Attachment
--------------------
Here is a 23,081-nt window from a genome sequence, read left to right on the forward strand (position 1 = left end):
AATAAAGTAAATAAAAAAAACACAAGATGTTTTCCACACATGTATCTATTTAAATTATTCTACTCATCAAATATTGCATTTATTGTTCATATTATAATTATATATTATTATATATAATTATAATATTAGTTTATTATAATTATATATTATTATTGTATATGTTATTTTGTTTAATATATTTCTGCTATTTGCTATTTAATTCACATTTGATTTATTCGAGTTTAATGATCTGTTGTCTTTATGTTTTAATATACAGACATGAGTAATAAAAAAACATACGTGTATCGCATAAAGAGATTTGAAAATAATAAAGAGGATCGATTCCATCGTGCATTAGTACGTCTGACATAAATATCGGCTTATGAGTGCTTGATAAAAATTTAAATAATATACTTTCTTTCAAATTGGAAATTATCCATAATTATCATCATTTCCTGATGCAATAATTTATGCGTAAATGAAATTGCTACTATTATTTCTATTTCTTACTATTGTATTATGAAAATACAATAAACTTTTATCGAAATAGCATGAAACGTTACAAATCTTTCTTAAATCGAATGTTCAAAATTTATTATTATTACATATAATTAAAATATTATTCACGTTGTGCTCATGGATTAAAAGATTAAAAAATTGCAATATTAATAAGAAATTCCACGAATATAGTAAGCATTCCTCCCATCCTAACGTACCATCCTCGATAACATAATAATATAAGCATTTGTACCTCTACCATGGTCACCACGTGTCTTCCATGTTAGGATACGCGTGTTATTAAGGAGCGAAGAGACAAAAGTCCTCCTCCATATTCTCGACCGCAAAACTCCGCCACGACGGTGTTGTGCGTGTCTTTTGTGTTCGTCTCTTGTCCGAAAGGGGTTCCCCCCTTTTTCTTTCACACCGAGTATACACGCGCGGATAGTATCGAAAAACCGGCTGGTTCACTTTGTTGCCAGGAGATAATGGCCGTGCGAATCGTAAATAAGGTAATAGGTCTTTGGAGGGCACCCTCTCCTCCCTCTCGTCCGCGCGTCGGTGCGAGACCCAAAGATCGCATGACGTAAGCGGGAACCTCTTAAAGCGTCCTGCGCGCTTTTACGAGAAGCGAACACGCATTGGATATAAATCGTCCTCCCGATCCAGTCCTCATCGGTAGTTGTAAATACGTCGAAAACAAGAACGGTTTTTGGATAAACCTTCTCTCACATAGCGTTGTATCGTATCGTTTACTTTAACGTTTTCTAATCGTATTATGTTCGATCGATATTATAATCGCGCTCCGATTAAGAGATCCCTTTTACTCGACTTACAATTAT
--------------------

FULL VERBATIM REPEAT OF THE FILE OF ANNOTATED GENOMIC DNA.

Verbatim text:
Here is a 23,081-nt window from a genome sequence, read left to right on the forward strand (position 1 = left end):
AATAAAGTAAATAAAAAAAACACAAGATGTTTTCCACACATGTATCTATTTAAATTATTCTACTCATCAAATATTGCATTTATTGTTCATATTATAATTATATATTATTATATATAATTATAATATTAGTTTATTATAATTATATATTATTATTGTATATGTTATTTTGTTTAATATATTTCTGCTATTTGCTATTTAATTCACATTTGATTTATTCGAGTTTAATGATCTGTTGTCTTTATGTTTTAATATACAGACATGAGTAATAAAAAAACATACGTGTATCGCATAAAGAGATTTGAAAATAATAAAGAGGATCGATTCCATCGTGCATTAGTACGTCTGACATAAATATCGGCTTATGAGTGCTTGATAAAAATTTAAATAATATACTTTCTTTCAAATTGGAAATTATCCATAATTATCATCATTTCCTGATGCAATAATTTATGCGTAAATGAAATTGCTACTATTATTTCTATTTCTTACTATTGTATTATGAAAATACAATAAACTTTTATCGAAATAGCATGAAACGTTACAAATCTTTCTTAAATCGAATGTTCAAAATTTATTATTATTACATATAATTAAAATATTATTCACGTTGTGCTCATGGATTAAAAGATTAAAAAATTGCAATATTAATAAGAAATTCCACGAATATAGTAAGCATTCCTCCCATCCTAACGTACCATCCTCGATAACATAATAATATAAGCATTTGTACCTCTACCATGGTCACCACGTGTCTTCCATGTTAGGATACGCGTGTTATTAAGGAGCGAAGAGACAAAAGTCCTCCTCCATATTCTCGACCGCAAAACTCCGCCACGACGGTGTTGTGCGTGTCTTTTGTGTTCGTCTCTTGTCCGAAAGGGGTTCCCCCCTTTTTCTTTCACACCGAGTATACACGCGCGGATAGTATCGAAAAACCGGCTGGTTCACTTTGTTGCCAGGAGATAATGGCCGTGCGAATCGTAAATAAGGTAATAGGTCTTTGGAGGGCACCCTCTCCTCCCTCTCGTCCGCGCGTCGGTGCGAGACCCAAAGATCGCATGACGTAAGCGGGAACCTCTTAAAGCGTCCTGCGCGCTTTTACGAGAAGCGAACACGCATTGGATATAAATCGTCCTCCCGATCCAGTCCTCATCGGTAGTTGTAAATACGTCGAAAACAAGAACGGTTTTTGGATAAACCTTCTCTCACATAGCGTTGTATCGTATCGTTTACTTTAACGTTTTCTAATCGTATTATGTTCGATCGATATTATAATCGCGCTCCGATTAAGAGATCCCTTTTACTCGACTTACAATTAT